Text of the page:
Great news. My 3rd cousin, Joan, who is a Nicholson, posted her 1st cousin once removed, Carol’s DNA to Gedmatch.com. Carol is also a Nicholson descendant and my mother’s 2nd cousin.
This does 3 things:
- Improves my Chromosome mapping a la Kitty Munson
- Identifies my DNA by grandparent that I have mapped as per the Kathy Johnston method
- Creates a great link to the Nicholson side of the family that has been lost over the years.
In addition, these matches between Carol and my family are all higher than average. So even though my sisters and I are 2nd cousins once removed to Carol, we have about the amount of shared DNA to make us look like 2nd cousins.
William Nicholson born 1836 Sheffield England and Martha Ellis His Wife: Our Common Ancestors
The common ancestors between Joan, Carol, my mother Gladys, me and my 2 sisters are William Nicholson and Martha Ellis.
Judy and Joshua have tested also, but they are from both the Lentz and Nicholson side. Joan and Carol are helpful in that our only connection is Nicholson. That is the advantage of testing 2nd cousins. They usually can limit your matches to one of your 4 grandparents – or in this case, one of my mother’s 4 grandparents.
A Brief Sketch of William Nicholson
I am happy to have a photo of William. William was born in Sheffield, England in 1836. Working conditions were deplorable in Sheffield at this time. William’s father died in 1840 when William was 4. According to the newspaper, “On Thursday the 30th April, after a severe indisposition, aged 41, Mr. Matthew Nicholson, late of Suffolk road, leaving a numerous family to lament their loss.” The family was numerous with 12 children. William was number ten. William’s mother Martha made some money operating a beerhouse. Beerhouses were promoted at this time in England to counteract the effects of drunkenness due to gin consumption. This article was written about a year and a half after William’s father Matthew died:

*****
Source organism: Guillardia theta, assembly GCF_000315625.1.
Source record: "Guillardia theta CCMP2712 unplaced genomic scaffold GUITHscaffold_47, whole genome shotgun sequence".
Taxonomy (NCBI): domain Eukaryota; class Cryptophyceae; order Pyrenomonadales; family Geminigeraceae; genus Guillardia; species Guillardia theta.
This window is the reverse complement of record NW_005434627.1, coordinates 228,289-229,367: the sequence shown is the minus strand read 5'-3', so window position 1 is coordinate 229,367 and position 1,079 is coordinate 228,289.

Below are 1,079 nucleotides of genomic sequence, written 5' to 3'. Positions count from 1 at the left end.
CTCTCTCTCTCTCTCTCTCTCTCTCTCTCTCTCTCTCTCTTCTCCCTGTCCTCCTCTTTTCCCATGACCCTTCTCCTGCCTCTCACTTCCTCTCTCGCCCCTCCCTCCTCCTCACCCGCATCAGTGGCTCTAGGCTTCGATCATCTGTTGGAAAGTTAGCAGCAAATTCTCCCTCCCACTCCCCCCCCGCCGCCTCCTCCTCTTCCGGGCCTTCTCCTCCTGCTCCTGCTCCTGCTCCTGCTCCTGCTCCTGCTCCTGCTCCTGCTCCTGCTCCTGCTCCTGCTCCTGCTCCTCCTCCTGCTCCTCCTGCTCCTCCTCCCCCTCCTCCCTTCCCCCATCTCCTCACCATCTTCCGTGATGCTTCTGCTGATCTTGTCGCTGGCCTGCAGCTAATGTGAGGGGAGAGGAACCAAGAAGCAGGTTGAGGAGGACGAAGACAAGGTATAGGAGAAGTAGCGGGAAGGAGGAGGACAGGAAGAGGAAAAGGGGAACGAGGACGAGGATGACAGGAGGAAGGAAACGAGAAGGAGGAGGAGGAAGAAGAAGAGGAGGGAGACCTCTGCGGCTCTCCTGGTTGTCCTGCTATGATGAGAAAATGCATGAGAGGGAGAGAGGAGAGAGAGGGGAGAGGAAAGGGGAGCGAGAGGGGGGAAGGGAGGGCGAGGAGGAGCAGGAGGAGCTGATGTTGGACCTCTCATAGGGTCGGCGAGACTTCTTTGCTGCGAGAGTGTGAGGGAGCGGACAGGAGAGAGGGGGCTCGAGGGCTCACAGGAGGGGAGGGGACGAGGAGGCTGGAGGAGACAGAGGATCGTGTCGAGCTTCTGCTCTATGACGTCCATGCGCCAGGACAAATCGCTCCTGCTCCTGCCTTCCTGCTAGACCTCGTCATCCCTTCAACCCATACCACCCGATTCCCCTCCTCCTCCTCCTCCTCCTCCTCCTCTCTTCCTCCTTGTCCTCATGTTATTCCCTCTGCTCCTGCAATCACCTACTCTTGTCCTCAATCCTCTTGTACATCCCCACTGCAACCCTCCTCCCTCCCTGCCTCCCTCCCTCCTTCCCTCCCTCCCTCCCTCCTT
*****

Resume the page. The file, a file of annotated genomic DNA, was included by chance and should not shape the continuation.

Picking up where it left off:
William married Martha Ellis in 1854. William didn’t manufacture pen knives like the older generation but manufactured saws. He had 4 children in Sheffield, England between 1860 and 1869. After the Nicholson’s made the big move, he had 3 more children born in Philadelphia between 1871 and 1879. In Philadelphia he continued with his saw making skills. William’s wife Martha died in 1887. William married Emma Gardiner and had 2 more daughters. William died in 1919 in Philadelphia at age 83 – more than twice the age of his father when he died in Sheffield. I think William made a good decision to leave those unhealthy work conditions in Sheffield.
Updating My Chromosome Map
Here is what the DNA of my ancestors looks like mapped out:
My mother’s side is on the bottom of each chromosome bar. The DNA I got from the Nicholsons only is in light yellow. The light yellow also represents the DNA matches I have with Joan and her first cousin once removed Carol. Note on Chromosome 18 that the color goes from orange to yellow. There, the DNA I got is switching from my mother’s father’s side (Rathfelder) to my mother’s mother’s side (Nicholson).
Mapping My Chromosomes a la Kathy Johnston
I have also mapped my chromosomes using a method developed by Kathy Johnston. This method compares the matches that I have with my 2 sisters. From this, I can figure out how I inherited each of my 4 grandparents’ DNA. However, to distinguish the 4 grandparents, I need to have reference points. Carol’s DNA matches with me and my sisters provided many of those reference points for my mother’s mother’s side of the family. Where before on many chromosomes, I only knew I had maternal grandparent 1 or 2, now I know that they are Rathfelder or Lentz. [My Lentz grandmother’s mother was a Nicholson.]
For example, here is the same Chromosome 18:
My Chromosome is the bottom one. The other two are for my sisters. I match Carol from 71-74. So that confirms that the orange segment on the bottom right is from my mother’s Lentz side. And then more specifically through my mother’s mother’s Lentz mother’s Nicholson side. This change at positions 71 from green to orange on my mother’s father’s side to my mother’s mother’s side corresponds to the actual previous Kitty Munson DNA map where the color went from orange to light yellow.
There will be more time to look at Nicholson DNA in the future. For right now, I am glad that DNA has brought back together a family that settled in the Philadelphia area from Sheffield, England in 1870. My mom has only mentioned fond memories of her Nicholson grandmother. Those included Annie Nicholson Lentz’ cooking abilities and bringing my mom to church as a child. I expect other Nicholson branches have similar great memories.